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Tutorial: Reading the forecast

This section is a summary of our avalanche forecast including an overall danger rating and a "Danger Rose" which displays avalanche danger by aspect and elevation. This section highlights the most important avalanche information for the day.

Danger Ratings include 5 levels.

The "Danger Rose" is a general representation of how avalanche danger varies across terrain by aspect and elevation. In the example diagram, the danger is CONSIDERABLE for elevations between 8000' to 9500' and above 9500' and terrain that faces northwest, north and northeast. and east.
Avalanche Warning
An Avalanche Warning is issued when there is currently very dangerous avalanche conditions, and travel in avalanche terrain is not recommended, or should be avoided entirely. An Avalanche Warning is typically preceded by an Avalanche Watch.
Avalanche Watch
An Avalanche Watch is issued when very dangerous avalanche conditions are expected in the next 24-48 hours. In most situations, an Avalanche Warning follows an Avalanche Watch.
Special Avalanche Bulletin
A Special Avalanche Bulletin is issued when dangerous avalanche conditions are expected in combination with a lot of people in the mountains, but conditions do not meet the level for an Avalanche Warning. It can be any scenario that warrants special attention.
Special Announcements
This section is used for informing users about UDOT avalanche closures, ski area related avalanche closures, and pertinent events that people might find interesting.
Weather and Snow
We summarize the most important aspects of snow and weather. This summary typically includes the last 24 hours of weather, current weather, and a weather forecast for the next 24 hours. Weather includes snowfall, wind and temperature. This summary can also include a few notes about the snow surface and riding conditions.
Recent Avalanches
In this section we talk about any recent avalanches that we have information about. We include things like:
  • What triggered the avalanche. Was it human triggered or natural?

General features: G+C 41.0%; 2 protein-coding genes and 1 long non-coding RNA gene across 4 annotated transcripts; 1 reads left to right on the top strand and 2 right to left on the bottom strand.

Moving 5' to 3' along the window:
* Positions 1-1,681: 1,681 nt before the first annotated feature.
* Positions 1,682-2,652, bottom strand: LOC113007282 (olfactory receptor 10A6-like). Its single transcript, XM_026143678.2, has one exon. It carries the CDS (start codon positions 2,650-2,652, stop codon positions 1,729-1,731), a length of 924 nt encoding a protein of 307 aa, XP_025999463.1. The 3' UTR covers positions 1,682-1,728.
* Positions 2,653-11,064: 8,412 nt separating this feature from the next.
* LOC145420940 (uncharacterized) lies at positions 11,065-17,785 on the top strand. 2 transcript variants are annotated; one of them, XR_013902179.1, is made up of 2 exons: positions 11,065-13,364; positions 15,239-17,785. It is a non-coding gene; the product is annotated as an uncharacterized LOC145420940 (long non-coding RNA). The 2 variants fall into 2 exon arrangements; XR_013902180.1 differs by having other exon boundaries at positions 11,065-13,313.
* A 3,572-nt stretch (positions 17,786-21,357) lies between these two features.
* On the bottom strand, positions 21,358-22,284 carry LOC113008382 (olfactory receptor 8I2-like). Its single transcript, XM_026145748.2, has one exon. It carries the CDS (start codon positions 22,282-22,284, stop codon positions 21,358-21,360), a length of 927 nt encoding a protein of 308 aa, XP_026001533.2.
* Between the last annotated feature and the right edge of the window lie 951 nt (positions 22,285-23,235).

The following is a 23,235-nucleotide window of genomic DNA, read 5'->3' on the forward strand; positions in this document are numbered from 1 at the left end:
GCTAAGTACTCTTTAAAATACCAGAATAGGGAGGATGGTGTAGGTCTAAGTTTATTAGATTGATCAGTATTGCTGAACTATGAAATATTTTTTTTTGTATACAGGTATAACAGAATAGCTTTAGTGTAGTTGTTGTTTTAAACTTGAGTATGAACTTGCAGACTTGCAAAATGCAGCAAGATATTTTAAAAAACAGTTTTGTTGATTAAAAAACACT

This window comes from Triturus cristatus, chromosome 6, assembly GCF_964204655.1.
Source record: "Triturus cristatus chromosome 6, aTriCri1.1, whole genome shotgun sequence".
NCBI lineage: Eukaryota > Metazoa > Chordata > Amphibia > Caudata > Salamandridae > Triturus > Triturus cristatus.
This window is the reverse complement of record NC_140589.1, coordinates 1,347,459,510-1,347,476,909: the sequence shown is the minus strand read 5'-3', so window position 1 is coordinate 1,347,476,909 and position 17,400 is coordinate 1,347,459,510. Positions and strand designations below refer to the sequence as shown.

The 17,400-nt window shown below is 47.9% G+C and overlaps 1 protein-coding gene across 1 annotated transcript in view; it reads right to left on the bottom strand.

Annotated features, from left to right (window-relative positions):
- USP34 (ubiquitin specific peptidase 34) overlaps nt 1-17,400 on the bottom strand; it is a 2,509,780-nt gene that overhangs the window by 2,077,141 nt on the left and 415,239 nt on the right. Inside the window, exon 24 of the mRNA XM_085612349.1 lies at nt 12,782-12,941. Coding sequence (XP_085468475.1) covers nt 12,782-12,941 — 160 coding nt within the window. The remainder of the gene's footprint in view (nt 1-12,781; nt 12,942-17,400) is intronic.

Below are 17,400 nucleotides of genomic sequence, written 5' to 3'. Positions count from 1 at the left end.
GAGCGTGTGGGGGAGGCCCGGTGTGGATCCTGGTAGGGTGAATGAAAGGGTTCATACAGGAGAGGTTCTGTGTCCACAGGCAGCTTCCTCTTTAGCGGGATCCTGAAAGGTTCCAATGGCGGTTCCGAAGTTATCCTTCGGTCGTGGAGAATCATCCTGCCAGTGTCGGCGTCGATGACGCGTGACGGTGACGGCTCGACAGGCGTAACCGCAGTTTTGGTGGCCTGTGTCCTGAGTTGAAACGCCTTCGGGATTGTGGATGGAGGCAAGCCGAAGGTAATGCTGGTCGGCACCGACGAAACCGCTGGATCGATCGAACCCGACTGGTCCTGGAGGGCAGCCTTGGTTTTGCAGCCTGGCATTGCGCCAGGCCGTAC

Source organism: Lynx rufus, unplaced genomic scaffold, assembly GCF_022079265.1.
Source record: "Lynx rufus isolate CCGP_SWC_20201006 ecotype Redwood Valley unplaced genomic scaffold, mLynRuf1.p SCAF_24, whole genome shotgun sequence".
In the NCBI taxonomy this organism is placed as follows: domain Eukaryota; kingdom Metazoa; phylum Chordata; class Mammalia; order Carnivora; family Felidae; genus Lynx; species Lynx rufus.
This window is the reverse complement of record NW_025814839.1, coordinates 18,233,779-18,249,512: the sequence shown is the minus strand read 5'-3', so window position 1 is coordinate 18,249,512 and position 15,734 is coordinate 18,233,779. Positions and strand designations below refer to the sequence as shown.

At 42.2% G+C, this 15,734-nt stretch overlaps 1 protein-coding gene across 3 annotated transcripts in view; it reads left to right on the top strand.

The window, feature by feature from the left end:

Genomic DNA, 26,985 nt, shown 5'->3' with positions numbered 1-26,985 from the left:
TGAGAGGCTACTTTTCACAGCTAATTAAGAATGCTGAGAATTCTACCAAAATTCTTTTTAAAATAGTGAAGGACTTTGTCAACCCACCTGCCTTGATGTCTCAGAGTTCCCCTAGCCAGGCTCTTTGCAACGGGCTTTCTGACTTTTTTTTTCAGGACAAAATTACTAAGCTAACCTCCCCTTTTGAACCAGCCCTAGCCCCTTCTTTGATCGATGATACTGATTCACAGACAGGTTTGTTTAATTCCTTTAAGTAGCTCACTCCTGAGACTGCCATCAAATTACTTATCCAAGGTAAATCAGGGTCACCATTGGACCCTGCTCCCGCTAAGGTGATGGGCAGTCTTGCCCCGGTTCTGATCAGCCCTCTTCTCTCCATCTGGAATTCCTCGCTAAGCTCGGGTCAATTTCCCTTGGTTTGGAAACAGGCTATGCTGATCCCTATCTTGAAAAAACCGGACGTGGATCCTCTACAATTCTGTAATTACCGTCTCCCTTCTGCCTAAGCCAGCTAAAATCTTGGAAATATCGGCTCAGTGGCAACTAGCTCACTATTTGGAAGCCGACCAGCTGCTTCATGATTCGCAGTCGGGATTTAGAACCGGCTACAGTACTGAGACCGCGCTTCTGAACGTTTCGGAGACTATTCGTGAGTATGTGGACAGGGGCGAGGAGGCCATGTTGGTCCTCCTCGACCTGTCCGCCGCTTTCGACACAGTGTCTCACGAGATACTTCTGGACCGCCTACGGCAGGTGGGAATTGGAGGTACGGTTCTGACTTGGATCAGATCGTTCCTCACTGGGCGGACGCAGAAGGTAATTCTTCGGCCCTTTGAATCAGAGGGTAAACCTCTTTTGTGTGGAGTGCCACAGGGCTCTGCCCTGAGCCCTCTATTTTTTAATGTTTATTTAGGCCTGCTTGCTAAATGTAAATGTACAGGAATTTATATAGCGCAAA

• Where was the avalanche. Aspect and Elevation?
  • How large was the avalanche. Depth, width, and vertical distance.
  • What was the weak layer of snow that the avalanche failed on.
Example Photo: Recent sled triggered avalanche in the Western Uinta Mountains. This avalanche happened on a north facing slope at 10,000' in elevation. The avalanche failed on a weak, sugary, layer of faceted snow.
Avalanche Problem #1
Wind Drifted Snow
We use this section to talk about the most pertinent avalanche problem or concern. We use a narrative to describe what is going on and what to look for. There are numerous avalanche problems which we use.

We use an aspect/elevation diagram. It is also called a "location rose" which indicates where you will most likely find that avalanche problem.
In the example diagram, the Wind Drifted Snow avalanche problem will be found on slopes that face northwest, north, northeast, east at mid and upper elevations indicated in blue. It can still be found at other elevations and aspects, but is not likely.

We use a likelihood scale which indicates how likely it is to trigger an avalanche with this problem.
The blue arrow indicates the likelihood of encountering and triggering this avalanche problem.

We use a size scale to indicate how large the avalanches are expected to be related to this avalanche problem.
The blue arrow indicates how large or small the expected avalanches will be by depth or width or both. Small avalanches can be somewhat harmless to people unless they run into a terrain trap. Large avalanches can destroy a house or take out sections of forest. Any avalanche can kill or bury you depending on where it runs.
Additional Information
We use this for any other regional information that our users may find useful. This may include extended weather forecasts, or a discussion or video on a topic related to snow safety, etc.
General Announcements
This information does not apply to developed ski areas or highways where avalanche control is normally done. This forecast is from the U.S.D.A. Forest Service, which is solely responsible for its content. This forecast describes general avalanche conditions and local variations always occur.